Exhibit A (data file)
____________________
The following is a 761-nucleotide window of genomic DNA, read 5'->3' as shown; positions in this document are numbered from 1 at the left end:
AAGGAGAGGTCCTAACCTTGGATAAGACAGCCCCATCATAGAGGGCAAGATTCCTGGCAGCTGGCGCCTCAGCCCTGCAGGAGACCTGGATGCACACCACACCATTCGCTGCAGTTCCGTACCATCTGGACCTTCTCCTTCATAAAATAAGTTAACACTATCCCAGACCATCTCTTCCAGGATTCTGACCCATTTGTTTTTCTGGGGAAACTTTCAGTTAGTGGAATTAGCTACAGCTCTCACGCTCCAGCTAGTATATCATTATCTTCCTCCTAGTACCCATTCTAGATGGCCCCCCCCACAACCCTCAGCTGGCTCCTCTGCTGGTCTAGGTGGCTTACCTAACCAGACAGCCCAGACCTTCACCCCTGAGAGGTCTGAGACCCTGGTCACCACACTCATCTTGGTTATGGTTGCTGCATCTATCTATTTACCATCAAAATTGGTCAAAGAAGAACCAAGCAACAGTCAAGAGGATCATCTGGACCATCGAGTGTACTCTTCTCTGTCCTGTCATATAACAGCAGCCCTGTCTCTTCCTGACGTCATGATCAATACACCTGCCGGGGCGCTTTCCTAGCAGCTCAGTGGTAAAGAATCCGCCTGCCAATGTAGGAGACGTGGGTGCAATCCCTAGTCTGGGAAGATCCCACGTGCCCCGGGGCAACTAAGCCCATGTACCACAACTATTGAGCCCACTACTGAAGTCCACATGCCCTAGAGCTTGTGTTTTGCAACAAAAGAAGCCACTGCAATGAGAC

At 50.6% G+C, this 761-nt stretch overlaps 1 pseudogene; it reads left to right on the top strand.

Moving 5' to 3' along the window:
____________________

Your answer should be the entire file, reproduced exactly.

The following is a 761-nucleotide window of genomic DNA, read 5'->3' as shown; positions in this document are numbered from 1 at the left end:
AAGGAGAGGTCCTAACCTTGGATAAGACAGCCCCATCATAGAGGGCAAGATTCCTGGCAGCTGGCGCCTCAGCCCTGCAGGAGACCTGGATGCACACCACACCATTCGCTGCAGTTCCGTACCATCTGGACCTTCTCCTTCATAAAATAAGTTAACACTATCCCAGACCATCTCTTCCAGGATTCTGACCCATTTGTTTTTCTGGGGAAACTTTCAGTTAGTGGAATTAGCTACAGCTCTCACGCTCCAGCTAGTATATCATTATCTTCCTCCTAGTACCCATTCTAGATGGCCCCCCCCACAACCCTCAGCTGGCTCCTCTGCTGGTCTAGGTGGCTTACCTAACCAGACAGCCCAGACCTTCACCCCTGAGAGGTCTGAGACCCTGGTCACCACACTCATCTTGGTTATGGTTGCTGCATCTATCTATTTACCATCAAAATTGGTCAAAGAAGAACCAAGCAACAGTCAAGAGGATCATCTGGACCATCGAGTGTACTCTTCTCTGTCCTGTCATATAACAGCAGCCCTGTCTCTTCCTGACGTCATGATCAATACACCTGCCGGGGCGCTTTCCTAGCAGCTCAGTGGTAAAGAATCCGCCTGCCAATGTAGGAGACGTGGGTGCAATCCCTAGTCTGGGAAGATCCCACGTGCCCCGGGGCAACTAAGCCCATGTACCACAACTATTGAGCCCACTACTGAAGTCCACATGCCCTAGAGCTTGTGTTTTGCAACAAAAGAAGCCACTGCAATGAGAC

At 50.6% G+C, this 761-nt stretch overlaps 1 pseudogene; it reads left to right on the top strand.

Moving 5' to 3' along the window: